Somehow, I'd feel bad drinking at 5.30 - I guess it just isn't the same if you're not in France!
Here's another irrelevant one: cheese or chocolate?

Cheese every time. Now you're going to say, of course, you're in France but we really do miss  British cheese a lot. Favourite dessert for both of us is fresh fruit or dates with blue cheese.

Summer or winter?
 
(Loud laughter) Neither. We love the Spring and Autumn. Summer it gets waaaaaaaaay too hot here and it's very difficult to motivate oneself. Winter here is usually not so bad, we get snow every year and it's a dry cold. Not like Brittany where we used to live, which was like Cornwall where we grew up – not cold but very damp and foggy. Utterly miserable. The spring and autumn we adore for the change in Nature around us. We're very much country kids.
 
You two are great fun! How can we find you and keep in touch?
 
Right here!
http://cameron-writes.blogspot.fr/2013/01/write-of-passage.html Joint blog
http://www.cameron-lawton.com/2013/01/lokis-curse.html
http://ailsaabraham.com/
http://www.goodreads.com/book/show/17213216-shaman-s-drum
http://www.goodreads.com/book/show/16233162-cancel-Christmas



You can also find us both on Facebook and Twitter under our names.

 Thanks so much for having us – is there any more coffee, please? We'll wash up!


 
 

 
 
 
 
 
 

 
 
 

 
 
 
 
 
 
 
 
 
 
 
 
 
 
 
 
 
 
 
 
 
 
 
 
 
 
 
 
 
 
 
Red wine or white?

Either. Ailsa is not drinking alcohol at the moment to raise money for Cancer Research in memory of Dad who died of stomach cancer aged only 38. But obviously being in the land of l'heure apero, it's great to sit outside in the fresh air and have a glass of wine before dinner. We're lucky to live in a wine-producing area, there is even an AOC for our little town up the road. A good robust red is great for a treat when we finish writing for the day but a very dry, chilled white is great for a pick-me up apero around 5.30.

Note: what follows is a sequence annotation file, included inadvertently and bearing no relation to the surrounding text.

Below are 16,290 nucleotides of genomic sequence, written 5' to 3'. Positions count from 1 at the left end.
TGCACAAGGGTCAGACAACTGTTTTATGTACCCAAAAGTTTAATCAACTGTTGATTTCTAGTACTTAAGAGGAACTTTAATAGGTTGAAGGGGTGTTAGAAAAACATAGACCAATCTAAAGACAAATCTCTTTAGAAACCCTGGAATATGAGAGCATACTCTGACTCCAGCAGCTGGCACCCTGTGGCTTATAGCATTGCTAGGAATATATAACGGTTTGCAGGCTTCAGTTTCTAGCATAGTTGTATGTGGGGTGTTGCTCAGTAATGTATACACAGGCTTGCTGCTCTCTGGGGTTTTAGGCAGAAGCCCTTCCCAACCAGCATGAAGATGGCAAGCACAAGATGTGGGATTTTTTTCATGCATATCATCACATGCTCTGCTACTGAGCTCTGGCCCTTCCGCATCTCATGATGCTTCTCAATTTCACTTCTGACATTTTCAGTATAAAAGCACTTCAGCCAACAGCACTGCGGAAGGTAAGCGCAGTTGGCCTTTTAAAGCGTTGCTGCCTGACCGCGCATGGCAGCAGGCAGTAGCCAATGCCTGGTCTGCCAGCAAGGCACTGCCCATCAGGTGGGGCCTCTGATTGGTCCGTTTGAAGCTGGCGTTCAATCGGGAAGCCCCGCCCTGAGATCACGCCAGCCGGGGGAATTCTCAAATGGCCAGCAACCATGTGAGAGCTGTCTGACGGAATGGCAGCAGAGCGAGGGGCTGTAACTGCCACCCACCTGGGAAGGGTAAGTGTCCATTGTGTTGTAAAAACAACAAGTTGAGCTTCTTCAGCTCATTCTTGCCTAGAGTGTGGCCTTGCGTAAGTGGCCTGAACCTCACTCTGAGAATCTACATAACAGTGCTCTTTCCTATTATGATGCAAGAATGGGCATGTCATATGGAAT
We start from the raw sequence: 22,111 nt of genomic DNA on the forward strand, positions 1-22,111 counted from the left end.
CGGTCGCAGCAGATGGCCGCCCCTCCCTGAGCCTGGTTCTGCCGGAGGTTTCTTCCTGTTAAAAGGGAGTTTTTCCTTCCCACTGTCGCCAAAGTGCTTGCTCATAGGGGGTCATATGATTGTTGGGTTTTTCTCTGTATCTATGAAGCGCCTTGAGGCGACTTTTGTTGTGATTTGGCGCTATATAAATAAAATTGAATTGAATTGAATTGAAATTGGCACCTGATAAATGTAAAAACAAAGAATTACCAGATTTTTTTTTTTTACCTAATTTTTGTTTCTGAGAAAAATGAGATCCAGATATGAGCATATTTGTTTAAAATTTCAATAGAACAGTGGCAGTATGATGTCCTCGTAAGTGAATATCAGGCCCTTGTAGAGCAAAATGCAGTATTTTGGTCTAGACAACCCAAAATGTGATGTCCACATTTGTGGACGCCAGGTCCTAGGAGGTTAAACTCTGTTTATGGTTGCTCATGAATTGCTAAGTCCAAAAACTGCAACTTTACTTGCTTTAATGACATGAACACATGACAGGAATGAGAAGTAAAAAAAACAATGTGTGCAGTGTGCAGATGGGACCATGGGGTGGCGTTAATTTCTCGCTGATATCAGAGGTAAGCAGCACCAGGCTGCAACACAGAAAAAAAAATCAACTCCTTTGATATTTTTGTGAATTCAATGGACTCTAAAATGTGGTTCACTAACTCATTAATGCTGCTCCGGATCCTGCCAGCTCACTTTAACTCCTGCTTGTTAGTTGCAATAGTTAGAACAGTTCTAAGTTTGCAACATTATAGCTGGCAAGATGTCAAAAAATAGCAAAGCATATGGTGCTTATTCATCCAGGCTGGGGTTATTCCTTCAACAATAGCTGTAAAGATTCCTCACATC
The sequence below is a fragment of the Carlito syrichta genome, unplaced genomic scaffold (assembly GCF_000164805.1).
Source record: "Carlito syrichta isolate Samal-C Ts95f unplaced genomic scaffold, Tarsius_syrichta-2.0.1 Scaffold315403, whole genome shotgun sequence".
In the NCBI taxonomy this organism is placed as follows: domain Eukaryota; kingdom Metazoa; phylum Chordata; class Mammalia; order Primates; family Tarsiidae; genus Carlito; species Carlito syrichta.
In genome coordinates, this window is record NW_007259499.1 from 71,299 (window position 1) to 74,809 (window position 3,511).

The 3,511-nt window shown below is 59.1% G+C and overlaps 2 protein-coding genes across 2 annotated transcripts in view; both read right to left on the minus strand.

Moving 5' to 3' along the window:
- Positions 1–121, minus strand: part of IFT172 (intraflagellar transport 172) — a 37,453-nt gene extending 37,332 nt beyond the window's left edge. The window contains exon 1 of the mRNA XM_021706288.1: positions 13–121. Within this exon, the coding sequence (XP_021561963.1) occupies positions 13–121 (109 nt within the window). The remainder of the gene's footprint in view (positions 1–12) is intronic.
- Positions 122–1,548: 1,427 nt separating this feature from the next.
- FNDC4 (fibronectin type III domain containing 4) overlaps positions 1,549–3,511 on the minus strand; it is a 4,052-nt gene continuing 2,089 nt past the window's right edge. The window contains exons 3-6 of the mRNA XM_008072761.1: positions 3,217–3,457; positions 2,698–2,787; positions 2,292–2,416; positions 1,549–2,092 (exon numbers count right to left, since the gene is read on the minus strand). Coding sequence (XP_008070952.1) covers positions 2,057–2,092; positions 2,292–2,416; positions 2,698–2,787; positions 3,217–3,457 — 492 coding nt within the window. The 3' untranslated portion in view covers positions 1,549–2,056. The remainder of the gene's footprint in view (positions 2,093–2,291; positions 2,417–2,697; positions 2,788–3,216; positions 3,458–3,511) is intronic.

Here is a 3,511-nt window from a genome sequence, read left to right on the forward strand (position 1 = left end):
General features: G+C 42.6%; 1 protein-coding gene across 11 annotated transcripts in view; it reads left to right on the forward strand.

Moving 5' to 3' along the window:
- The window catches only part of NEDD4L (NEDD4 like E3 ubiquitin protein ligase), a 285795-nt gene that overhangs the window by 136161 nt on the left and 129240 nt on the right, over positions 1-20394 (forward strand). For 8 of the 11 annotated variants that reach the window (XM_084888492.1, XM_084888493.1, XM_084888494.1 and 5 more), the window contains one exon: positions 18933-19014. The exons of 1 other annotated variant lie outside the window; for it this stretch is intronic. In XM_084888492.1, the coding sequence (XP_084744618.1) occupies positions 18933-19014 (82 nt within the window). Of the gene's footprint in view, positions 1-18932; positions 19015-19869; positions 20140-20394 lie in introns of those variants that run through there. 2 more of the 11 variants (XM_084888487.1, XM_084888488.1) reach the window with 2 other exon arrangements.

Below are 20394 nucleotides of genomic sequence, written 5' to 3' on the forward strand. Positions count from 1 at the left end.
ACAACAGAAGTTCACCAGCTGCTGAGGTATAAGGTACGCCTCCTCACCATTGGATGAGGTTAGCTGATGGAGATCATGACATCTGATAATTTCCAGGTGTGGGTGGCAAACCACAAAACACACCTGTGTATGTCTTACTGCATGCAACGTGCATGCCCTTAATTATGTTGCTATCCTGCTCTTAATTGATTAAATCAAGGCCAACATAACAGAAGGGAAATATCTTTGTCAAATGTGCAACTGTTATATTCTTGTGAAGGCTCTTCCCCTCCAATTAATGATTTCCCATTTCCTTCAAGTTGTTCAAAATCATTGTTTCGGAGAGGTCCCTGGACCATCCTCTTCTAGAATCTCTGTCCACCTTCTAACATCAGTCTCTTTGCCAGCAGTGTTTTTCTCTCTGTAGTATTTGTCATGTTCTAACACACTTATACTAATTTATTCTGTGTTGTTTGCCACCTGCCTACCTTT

Somehow, I'd feel bad drinking at 5.30 - I guess it just isn't the same if you're not in France!
Here's another irrelevant one: cheese or chocolate?

Cheese every time. Now you're going to say, of course, you're in France but we really do miss  British cheese a lot. Favourite dessert for both of us is fresh fruit or dates with blue cheese.

Summer or winter?
 
(loud laughter) Neither. We love the Spring and Autumn. Summer it gets waaaaaaaaay too hot here and it's very difficult to motivate oneself. Winter here is usually not so bad, we get snow every year and it's a dry cold. Not like Brittany where we used to live, which was like Cornwall where we grew up – not cold but very damp and foggy. Utterly miserable. The spring and autumn we adore for the change in Nature around us. We're very much country kids.
 

 
 
 

 
 
 




 

 


 
 







 
 

 
 

 

 
 
 

 

 
 

 



 
 
 

 
 
 
 

 
 
 



 








6 comments:

Annalisa Crawford said...

Great interview, Linda.

I'm impressed with the discipline a writer needs to write 2 different genres. And I'd have no problem drinking wine at 5.30 :-)

Francene Stanley said...

Well. That was an interview with a difference. Good one.

L.G. Smith said...

LOL. I think I love them both.

Lisa Shambrook said...

Great interview, always enjoy hearing from these two!

farawayeyes said...

That was...ah..er...em...interesting. The picture of the two confusing. The entire post VERY entertaining.

Elizabeth Seckman said...

They look so much alike!

Seriously though, what an excellent way to market different genres. It just feels more comfortable to me as a reader than knowing the author is really a person with a different name. How creative!